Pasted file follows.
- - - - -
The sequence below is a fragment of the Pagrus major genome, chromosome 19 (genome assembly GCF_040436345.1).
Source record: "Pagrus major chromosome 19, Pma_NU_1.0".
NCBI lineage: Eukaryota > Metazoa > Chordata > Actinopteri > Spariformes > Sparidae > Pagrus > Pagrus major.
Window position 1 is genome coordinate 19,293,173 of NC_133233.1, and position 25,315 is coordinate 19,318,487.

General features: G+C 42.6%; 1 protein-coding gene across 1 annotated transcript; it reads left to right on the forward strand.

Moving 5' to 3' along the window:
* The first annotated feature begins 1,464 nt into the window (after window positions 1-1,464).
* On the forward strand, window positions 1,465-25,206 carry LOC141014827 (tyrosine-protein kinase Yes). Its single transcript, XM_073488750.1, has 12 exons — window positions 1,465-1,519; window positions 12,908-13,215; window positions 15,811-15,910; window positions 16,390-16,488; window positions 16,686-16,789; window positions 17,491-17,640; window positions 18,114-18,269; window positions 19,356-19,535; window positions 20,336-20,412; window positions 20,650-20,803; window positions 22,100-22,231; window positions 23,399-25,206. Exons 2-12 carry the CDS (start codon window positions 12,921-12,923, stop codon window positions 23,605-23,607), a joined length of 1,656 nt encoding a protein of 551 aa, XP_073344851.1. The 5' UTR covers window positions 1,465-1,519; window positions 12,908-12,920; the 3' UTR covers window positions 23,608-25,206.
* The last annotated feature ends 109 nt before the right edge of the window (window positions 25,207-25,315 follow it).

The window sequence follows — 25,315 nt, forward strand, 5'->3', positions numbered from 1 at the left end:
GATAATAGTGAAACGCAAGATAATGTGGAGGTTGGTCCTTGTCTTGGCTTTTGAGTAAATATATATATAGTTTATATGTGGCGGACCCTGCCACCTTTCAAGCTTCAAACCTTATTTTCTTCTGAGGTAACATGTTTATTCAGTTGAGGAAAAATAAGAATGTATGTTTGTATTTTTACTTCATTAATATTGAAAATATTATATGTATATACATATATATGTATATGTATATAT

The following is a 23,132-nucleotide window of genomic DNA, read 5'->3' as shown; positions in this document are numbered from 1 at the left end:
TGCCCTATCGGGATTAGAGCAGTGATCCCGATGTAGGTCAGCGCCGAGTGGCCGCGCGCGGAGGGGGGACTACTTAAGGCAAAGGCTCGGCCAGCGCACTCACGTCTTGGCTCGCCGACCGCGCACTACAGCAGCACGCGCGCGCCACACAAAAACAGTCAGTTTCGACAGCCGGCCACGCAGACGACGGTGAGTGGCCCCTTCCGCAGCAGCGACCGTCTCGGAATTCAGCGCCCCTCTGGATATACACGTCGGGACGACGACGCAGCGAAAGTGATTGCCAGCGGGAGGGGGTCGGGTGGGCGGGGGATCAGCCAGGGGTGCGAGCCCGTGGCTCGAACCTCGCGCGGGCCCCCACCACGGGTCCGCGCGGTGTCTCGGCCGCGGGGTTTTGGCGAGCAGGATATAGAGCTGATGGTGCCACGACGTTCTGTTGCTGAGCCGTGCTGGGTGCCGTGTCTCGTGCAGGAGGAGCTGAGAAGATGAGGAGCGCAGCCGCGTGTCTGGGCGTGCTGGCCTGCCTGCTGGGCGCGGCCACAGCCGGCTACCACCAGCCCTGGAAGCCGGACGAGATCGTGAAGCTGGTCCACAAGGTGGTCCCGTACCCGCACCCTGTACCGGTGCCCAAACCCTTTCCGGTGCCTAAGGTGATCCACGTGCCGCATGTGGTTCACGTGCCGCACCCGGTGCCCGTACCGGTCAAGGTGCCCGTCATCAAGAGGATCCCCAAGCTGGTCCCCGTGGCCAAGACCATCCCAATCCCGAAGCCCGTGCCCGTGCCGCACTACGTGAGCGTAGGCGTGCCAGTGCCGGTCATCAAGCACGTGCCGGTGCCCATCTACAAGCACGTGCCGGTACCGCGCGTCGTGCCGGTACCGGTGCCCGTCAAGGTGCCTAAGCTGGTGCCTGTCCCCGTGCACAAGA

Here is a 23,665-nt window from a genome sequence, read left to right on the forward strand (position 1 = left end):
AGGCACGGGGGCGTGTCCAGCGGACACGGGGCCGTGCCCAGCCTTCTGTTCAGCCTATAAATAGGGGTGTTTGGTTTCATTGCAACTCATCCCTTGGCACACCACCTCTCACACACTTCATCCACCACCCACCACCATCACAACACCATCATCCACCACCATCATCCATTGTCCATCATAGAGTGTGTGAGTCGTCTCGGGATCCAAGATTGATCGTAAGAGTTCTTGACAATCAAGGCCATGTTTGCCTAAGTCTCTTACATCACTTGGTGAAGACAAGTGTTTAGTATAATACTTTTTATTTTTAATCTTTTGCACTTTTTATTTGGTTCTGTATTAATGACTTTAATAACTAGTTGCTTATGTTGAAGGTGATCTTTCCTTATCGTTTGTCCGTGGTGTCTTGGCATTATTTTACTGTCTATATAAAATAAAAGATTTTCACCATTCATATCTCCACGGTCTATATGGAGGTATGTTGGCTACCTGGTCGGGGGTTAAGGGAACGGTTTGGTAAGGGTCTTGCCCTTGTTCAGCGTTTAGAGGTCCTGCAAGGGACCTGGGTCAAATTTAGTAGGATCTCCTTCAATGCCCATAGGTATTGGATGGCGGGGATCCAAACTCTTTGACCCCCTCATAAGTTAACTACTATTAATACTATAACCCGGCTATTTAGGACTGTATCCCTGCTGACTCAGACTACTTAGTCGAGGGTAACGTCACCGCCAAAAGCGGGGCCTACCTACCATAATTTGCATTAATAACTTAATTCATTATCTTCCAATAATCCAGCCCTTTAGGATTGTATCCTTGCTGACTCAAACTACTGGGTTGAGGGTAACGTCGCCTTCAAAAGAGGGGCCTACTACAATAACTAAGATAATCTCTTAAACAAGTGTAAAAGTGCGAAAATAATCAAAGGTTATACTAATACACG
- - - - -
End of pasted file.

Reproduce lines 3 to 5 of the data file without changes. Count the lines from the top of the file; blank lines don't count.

NCBI lineage: Eukaryota > Metazoa > Chordata > Actinopteri > Spariformes > Sparidae > Pagrus > Pagrus major.
Window position 1 is genome coordinate 19,293,173 of NC_133233.1, and position 25,315 is coordinate 19,318,487.

General features: G+C 42.6%; 1 protein-coding gene across 1 annotated transcript; it reads left to right on the forward strand.